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JavaScript React by Example Building the Application Toggling Edit State for Guests

Trevor Maltbie
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Trevor Maltbie
Full Stack JavaScript Techdegree Graduate 16,996 Points

why is [property]: in brackets?

toggleGuestPropertyAt = (property, indexToChange) =>
    this.setState((prevState) => {
      return {
        guests: prevState.guests.map((guest, index) => {
          if (index === indexToChange) {
            return {
              ...guest,
              [property]: !guest[property]
            }
          }
          return guest
        })
      }
    })

    toggleConfirmationAt = index =>
      this.toggleGuestPropertyAt("isConfirmed", index)

    toggleEditingAt = index =>
      this.toggleGuestPropertyAt("isEditing", index)

I understand why in !guest[property] property is inside [] but why is it also inside brackets before the colon? ( [property]: ... )

1 Answer

Brandon White
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Brandon White
Treehouse Moderator

Hi Trevor,

The brackets (in this instance) allow for a value to replace the property variable as the “key” of the key/value pairing.

In this case, the programmer doesn’t know beforehand which property will be toggled.

But when the user performs the action that causes the toggleGuestPropertyAt function to be called, the property that needs to be toggled will be passed in as an argument.

Let’s say (for example) the property is something like hasArrived (I haven’t watched the video so I don’t know what the actual properties are). hasArrived would be a property that stores a Boolean value. As the user perhaps we click some button on the interface when a particular guest shows up. That button leads to toggleGuestPropertyAt being called, and hasArrived is passed in as an argument (along with the index number). Well, when the interpreter gets to the part of the code where the guest objects are being mapped over, we need some way to change the value of the key targeted. You understand that part. It’s the !guest[property], but we also need a way to target the correct key. If we hardcoded the property hasArrived, as in:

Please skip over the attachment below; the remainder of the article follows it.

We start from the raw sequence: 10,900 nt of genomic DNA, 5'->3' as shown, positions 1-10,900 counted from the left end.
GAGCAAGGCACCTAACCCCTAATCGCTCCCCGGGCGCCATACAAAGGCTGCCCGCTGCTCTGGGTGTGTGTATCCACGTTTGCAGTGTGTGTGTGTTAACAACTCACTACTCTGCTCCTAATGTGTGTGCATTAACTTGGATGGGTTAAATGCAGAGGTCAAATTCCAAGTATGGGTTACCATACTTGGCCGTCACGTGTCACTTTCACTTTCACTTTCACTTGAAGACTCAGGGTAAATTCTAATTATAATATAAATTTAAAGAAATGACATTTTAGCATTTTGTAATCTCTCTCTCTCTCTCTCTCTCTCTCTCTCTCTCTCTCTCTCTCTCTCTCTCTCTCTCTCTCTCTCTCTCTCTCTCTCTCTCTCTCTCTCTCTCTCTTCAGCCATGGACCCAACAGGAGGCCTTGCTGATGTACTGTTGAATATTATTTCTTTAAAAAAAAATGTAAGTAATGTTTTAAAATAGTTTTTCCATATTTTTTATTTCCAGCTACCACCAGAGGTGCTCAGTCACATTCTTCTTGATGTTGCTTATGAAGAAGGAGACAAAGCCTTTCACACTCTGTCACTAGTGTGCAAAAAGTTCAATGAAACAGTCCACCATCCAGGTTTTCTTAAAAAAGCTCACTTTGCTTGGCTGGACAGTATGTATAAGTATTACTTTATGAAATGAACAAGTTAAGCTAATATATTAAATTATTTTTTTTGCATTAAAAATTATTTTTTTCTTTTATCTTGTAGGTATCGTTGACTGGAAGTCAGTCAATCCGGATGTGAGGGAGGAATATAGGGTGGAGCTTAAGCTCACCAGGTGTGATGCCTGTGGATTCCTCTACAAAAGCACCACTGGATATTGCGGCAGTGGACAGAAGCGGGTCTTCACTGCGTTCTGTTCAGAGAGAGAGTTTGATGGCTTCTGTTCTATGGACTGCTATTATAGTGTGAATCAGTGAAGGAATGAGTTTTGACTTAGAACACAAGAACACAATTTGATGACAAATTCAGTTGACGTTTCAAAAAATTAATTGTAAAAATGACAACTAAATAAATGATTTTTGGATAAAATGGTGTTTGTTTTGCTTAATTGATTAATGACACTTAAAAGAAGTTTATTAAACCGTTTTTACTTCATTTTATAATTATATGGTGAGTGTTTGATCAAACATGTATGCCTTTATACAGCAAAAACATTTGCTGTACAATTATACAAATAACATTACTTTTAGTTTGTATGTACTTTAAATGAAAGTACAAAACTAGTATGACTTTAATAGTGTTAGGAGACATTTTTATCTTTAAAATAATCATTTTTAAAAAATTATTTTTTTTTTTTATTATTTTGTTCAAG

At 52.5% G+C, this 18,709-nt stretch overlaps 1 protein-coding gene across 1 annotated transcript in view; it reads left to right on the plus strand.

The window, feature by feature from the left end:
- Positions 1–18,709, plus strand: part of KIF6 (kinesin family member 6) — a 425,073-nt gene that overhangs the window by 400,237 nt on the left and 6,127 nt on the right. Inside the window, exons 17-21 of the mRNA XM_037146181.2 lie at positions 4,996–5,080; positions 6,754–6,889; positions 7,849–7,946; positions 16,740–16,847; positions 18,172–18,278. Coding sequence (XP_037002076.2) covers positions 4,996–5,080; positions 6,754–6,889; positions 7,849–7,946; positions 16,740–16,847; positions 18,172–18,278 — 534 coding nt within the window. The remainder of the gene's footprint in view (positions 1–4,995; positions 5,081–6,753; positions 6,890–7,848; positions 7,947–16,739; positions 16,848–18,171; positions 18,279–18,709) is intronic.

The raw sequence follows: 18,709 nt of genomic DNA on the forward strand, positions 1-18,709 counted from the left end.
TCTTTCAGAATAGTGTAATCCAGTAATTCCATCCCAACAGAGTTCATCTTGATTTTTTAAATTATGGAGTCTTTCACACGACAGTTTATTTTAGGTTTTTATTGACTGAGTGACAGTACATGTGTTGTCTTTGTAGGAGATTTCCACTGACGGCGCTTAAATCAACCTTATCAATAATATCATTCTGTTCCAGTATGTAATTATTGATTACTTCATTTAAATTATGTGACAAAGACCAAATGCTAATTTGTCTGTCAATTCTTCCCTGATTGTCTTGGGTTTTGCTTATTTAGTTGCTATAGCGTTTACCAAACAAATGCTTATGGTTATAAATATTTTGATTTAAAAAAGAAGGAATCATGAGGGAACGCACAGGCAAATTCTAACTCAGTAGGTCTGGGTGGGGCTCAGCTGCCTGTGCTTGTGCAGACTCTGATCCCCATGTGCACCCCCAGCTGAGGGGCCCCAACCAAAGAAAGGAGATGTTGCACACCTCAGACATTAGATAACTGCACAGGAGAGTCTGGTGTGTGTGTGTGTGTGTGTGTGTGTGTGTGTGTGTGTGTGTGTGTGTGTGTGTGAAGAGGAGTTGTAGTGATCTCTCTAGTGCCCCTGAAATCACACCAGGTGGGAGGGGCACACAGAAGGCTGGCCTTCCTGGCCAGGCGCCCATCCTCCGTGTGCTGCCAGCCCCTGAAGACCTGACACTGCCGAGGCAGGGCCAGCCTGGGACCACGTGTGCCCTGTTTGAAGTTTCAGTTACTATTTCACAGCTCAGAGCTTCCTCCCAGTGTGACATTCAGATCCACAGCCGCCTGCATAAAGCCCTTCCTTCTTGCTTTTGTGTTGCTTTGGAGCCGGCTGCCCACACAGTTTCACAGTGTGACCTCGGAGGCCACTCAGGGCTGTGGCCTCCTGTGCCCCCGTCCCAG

app.js
return {
    ...guest,
    hasArrived: !guest[property]
}

... then if we need to toggle a different property, out code won’t work correctly.

But if we don’t wrap property in brackets, then the interpreter thinks we want to change the value of a key named property (but a key with the name property doesn’t exist).

The brackets signify to the interpreter that the property we’re targeting needs to be subbed in using the “property argument” passed into the function.

That’s a long explanation, but hopefully it helps you to understand the purpose of the brackets.

Keep at it coder!

Thank You for this Brandon I was too having a problem understanding this concept, your explanation is impeccable, sad to see that this isn't marked as the best answer.